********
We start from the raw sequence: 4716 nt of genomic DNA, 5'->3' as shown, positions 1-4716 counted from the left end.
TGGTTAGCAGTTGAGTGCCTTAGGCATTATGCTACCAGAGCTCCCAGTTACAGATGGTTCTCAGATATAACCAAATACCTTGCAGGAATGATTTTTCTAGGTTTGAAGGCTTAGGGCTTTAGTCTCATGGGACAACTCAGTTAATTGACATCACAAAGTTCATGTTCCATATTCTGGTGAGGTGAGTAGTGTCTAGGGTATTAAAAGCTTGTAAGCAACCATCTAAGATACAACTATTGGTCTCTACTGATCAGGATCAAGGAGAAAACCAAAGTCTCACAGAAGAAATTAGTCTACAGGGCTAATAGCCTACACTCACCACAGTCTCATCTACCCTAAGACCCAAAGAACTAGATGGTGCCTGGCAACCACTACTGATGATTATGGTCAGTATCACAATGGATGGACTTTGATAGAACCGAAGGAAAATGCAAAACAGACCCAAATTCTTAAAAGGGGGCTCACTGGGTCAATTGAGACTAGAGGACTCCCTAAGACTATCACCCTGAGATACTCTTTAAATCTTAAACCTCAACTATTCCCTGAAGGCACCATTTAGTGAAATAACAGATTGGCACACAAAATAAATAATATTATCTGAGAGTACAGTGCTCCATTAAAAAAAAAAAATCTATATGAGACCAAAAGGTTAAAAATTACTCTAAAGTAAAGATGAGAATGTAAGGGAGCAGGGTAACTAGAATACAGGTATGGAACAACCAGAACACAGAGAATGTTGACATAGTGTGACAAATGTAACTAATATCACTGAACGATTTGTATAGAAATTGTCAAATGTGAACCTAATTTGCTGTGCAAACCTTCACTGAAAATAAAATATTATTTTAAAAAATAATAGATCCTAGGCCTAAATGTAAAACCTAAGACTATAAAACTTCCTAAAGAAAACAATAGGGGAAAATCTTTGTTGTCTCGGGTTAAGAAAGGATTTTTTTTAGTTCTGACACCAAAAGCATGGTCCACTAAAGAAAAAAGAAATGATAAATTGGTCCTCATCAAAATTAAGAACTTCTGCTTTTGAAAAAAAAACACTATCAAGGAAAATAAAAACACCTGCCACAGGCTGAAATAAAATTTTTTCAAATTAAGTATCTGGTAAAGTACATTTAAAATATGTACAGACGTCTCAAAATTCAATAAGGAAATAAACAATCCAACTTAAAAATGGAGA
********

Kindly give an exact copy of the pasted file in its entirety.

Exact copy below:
We start from the raw sequence: 4716 nt of genomic DNA, 5'->3' as shown, positions 1-4716 counted from the left end.
TGGTTAGCAGTTGAGTGCCTTAGGCATTATGCTACCAGAGCTCCCAGTTACAGATGGTTCTCAGATATAACCAAATACCTTGCAGGAATGATTTTTCTAGGTTTGAAGGCTTAGGGCTTTAGTCTCATGGGACAACTCAGTTAATTGACATCACAAAGTTCATGTTCCATATTCTGGTGAGGTGAGTAGTGTCTAGGGTATTAAAAGCTTGTAAGCAACCATCTAAGATACAACTATTGGTCTCTACTGATCAGGATCAAGGAGAAAACCAAAGTCTCACAGAAGAAATTAGTCTACAGGGCTAATAGCCTACACTCACCACAGTCTCATCTACCCTAAGACCCAAAGAACTAGATGGTGCCTGGCAACCACTACTGATGATTATGGTCAGTATCACAATGGATGGACTTTGATAGAACCGAAGGAAAATGCAAAACAGACCCAAATTCTTAAAAGGGGGCTCACTGGGTCAATTGAGACTAGAGGACTCCCTAAGACTATCACCCTGAGATACTCTTTAAATCTTAAACCTCAACTATTCCCTGAAGGCACCATTTAGTGAAATAACAGATTGGCACACAAAATAAATAATATTATCTGAGAGTACAGTGCTCCATTAAAAAAAAAAAATCTATATGAGACCAAAAGGTTAAAAATTACTCTAAAGTAAAGATGAGAATGTAAGGGAGCAGGGTAACTAGAATACAGGTATGGAACAACCAGAACACAGAGAATGTTGACATAGTGTGACAAATGTAACTAATATCACTGAACGATTTGTATAGAAATTGTCAAATGTGAACCTAATTTGCTGTGCAAACCTTCACTGAAAATAAAATATTATTTTAAAAAATAATAGATCCTAGGCCTAAATGTAAAACCTAAGACTATAAAACTTCCTAAAGAAAACAATAGGGGAAAATCTTTGTTGTCTCGGGTTAAGAAAGGATTTTTTTTAGTTCTGACACCAAAAGCATGGTCCACTAAAGAAAAAAGAAATGATAAATTGGTCCTCATCAAAATTAAGAACTTCTGCTTTTGAAAAAAAAACACTATCAAGGAAAATAAAAACACCTGCCACAGGCTGAAATAAAATTTTTTCAAATTAAGTATCTGGTAAAGTACATTTAAAATATGTACAGACGTCTCAAAATTCAATAAGGAAATAAACAATCCAACTTAAAAATGGAGA